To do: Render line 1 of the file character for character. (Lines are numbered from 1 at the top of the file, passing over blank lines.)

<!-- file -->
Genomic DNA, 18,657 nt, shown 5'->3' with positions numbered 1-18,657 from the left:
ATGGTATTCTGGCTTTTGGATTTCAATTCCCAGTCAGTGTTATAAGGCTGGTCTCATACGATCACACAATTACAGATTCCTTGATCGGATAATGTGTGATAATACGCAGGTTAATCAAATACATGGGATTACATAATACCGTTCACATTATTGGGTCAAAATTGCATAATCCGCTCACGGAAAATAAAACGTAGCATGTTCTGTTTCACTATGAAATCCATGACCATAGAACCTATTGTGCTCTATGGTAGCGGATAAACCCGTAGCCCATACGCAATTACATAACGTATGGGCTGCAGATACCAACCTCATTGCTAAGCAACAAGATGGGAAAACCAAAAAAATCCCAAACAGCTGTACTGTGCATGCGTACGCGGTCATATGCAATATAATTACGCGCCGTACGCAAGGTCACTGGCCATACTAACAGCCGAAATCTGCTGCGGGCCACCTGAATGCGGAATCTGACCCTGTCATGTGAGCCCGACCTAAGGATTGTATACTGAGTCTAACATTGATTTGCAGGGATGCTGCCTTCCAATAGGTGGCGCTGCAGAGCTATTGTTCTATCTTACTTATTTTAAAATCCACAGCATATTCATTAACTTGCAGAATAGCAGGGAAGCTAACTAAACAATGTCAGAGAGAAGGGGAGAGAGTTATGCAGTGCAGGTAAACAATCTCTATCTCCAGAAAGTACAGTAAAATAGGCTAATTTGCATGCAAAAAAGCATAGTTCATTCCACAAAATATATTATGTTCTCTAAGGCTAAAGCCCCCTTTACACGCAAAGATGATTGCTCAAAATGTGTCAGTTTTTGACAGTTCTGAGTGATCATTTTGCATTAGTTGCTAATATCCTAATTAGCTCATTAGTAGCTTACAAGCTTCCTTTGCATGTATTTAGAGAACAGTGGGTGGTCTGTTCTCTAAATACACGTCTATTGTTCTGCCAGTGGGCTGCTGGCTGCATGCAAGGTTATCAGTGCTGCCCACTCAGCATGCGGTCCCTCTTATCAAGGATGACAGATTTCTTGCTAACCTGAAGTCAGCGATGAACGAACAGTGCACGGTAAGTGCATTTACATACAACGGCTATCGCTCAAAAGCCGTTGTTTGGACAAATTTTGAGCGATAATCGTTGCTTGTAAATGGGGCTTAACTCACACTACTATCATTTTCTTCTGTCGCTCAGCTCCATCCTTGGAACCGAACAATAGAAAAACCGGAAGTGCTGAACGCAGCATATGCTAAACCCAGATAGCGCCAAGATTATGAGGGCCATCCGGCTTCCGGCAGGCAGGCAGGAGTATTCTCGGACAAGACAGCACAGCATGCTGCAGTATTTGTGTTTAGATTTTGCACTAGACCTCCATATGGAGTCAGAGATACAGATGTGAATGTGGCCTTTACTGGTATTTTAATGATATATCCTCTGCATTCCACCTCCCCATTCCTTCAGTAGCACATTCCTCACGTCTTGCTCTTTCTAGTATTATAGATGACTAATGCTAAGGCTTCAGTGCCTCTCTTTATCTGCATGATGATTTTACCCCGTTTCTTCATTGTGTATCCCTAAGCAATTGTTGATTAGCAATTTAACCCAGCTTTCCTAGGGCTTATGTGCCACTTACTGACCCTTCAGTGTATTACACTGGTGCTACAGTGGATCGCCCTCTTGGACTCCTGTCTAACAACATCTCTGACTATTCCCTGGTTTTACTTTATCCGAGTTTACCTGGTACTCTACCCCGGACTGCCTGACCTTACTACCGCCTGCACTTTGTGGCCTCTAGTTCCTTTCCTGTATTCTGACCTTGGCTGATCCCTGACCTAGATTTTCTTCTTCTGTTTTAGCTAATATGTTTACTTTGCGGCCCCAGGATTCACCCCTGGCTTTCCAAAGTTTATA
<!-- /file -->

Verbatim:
Genomic DNA, 18,657 nt, shown 5'->3' with positions numbered 1-18,657 from the left: